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Top Plays: Michigan at Northwestern

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Timely shots and defense kept the Wolverines undefeated.

NCAA Basketball: Michigan at Northwestern David Banks-USA TODAY Sports

Ten months ago, Northwestern strangled Michigan in a 61-52 victory at Allstate Arena in Rosemont.

The Wolverines had a rough day from the field, connecting on only 12-of-22 shots, as well as just 5-of-22 treys. Outside of Moe Wagner, nobody made those one or two necessary shots.

Tuesday night, the Wildcats dug in defensively once again. Fortunately for John Beilein, he brandishes more weapons in his offensive arsenal this year. The extra firepower provided the handful of shots needed to cobble together a key 62-60 road triumph.

Jordan Poole four-point play

Chris Collins, for all of his histrionics, is a damn good defensive coach. He has the Wildcats ranked No. 27 nationally in defensive efficiency per Ken Pomeroy.

He achieves this with a rangy lineup — nobody shorter than 6-foot-4 among the starters — that’s able to harass in man-to-man or junk zone.

Jordan Poole took advantage of this aggressiveness in the early going. He forced 6-foot-6 guard Ryan Taylor to bop him twice on three-pointers. He made all three free throws on the first one, but sunk the attempt the second time for the rare four-point play.

It built an early 14-7 lead, led to an exquisite reaction and also forced Northwestern to stretch its defense. This led to several easy buckets inside en route to a 36-point first half.

Passing, defense stretch first-half lead to 12

The passing that led to this Ignas Brazdeikis three is just perfection.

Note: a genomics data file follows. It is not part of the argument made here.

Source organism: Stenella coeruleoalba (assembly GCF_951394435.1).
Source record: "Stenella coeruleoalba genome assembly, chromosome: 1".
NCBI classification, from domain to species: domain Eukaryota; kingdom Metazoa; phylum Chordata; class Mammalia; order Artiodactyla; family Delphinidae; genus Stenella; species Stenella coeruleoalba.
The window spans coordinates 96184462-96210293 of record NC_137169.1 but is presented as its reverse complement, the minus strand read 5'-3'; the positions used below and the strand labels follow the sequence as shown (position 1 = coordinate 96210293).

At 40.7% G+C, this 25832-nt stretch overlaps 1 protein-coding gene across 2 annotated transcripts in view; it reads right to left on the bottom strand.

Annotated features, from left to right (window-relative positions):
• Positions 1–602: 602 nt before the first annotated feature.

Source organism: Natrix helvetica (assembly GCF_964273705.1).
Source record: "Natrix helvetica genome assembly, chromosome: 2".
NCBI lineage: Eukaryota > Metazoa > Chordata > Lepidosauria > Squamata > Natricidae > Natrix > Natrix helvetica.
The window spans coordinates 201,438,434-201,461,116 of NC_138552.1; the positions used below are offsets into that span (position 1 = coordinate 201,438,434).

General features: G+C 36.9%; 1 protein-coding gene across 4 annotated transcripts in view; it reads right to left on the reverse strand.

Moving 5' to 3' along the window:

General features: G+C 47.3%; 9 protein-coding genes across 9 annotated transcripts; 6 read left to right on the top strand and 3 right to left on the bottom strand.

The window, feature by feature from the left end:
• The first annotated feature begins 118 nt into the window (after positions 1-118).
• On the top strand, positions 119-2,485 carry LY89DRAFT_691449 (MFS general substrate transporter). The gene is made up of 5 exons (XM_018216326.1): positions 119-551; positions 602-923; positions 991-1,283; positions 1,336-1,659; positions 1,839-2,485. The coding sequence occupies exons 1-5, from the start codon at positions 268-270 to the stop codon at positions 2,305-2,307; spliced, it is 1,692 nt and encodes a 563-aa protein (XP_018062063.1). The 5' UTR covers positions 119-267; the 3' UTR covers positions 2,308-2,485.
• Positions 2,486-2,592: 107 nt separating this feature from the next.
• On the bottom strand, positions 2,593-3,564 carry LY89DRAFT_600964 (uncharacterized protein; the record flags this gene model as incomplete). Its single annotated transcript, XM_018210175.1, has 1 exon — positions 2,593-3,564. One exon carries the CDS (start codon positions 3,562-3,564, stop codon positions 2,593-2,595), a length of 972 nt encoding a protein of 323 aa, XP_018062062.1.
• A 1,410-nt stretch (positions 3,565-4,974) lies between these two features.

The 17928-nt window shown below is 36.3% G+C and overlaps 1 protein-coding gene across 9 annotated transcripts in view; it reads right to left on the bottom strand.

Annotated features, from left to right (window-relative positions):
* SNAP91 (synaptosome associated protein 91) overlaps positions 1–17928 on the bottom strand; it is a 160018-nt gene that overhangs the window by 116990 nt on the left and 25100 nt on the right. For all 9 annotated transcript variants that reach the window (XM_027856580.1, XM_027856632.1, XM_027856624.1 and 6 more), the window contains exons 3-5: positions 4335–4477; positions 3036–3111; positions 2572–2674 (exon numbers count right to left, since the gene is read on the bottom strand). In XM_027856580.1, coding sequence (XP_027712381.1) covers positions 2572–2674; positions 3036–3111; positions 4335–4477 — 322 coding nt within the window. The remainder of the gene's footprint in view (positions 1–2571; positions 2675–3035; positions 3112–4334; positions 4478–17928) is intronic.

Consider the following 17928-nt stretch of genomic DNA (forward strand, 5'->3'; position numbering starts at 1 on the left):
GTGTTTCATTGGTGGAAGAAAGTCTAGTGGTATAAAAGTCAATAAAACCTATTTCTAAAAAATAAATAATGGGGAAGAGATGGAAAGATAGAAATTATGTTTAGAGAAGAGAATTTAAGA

The ball-screen action between Charles Matthews and Jon Teske draws respect from the Wildcat defense — first with Matthews beyond the arc and then Teske rolling towards the rim. The response leads one defender into no man’s land: challenge Poole or Brazdeikis.

Bellisima.

The Wolverines started threatening a blowout with consecutive transition buckets off steals. With Teske in a bit of foul trouble, the defense lacked its typical rim protector. It made up for that with six steals.

Brazdeikis keeps offense afloat in second half

Another game, another night of Brazdeikis filling up the stat sheet. He scored 23 points on 9-of-18 shooting, snared four boards and dished out two assists.

All of these skills were on display early in the second half with Northwestern clawing back. Overall, the Wolverines made seven more field goals compared to last February’s loss. Brazdeikis’ drives and put backs largely made up that difference.

The body control to whip the ball from behind the basket into the bucket is simply impressive. Add in an outlet pass for a Poole dunk, and Brazdeikis continues to flex his versatility.

Poole game-winning dunk

Despite the earlier threes, Poole struggled from deep, hitting just 1-of-5. He responded by attacking the rim, ending up with 15 points on mostly layups and dunks.

The same explosiveness he shows in creating space for his shot was on display with the dunk. His first step away from the Teske screen was all he needed to rumble into the lane and slam it home.

It also provided life to a team hanging in the balance in its toughest game of the young season.

Defense forces an off-balance shot to win

It’s almost redundant to say Michigan’s defense played well. The No. 1 efficiency unit in the country held the home team under a point per possession, just like in every game before.

However, some weaknesses showed Tuesday night, particularly when Teske hit the bench after picking up his third foul. Austin Davis messed up a few rotations, leading to easy looks at the rim. On top of that, Northwestern swooshed a few tough looks, hitting 35 percent from deep.

On the road in the Big Ten, that’s just bound to happen sometimes.

When it mattered most, though, it applied the necessary pressure. The best shot Northwestern could get was an off-balance trey after some fumbling of the ball.

You take that if you’re Luke Yaklich and company. Michigan survived after that desperate attempt ricocheted off the front end.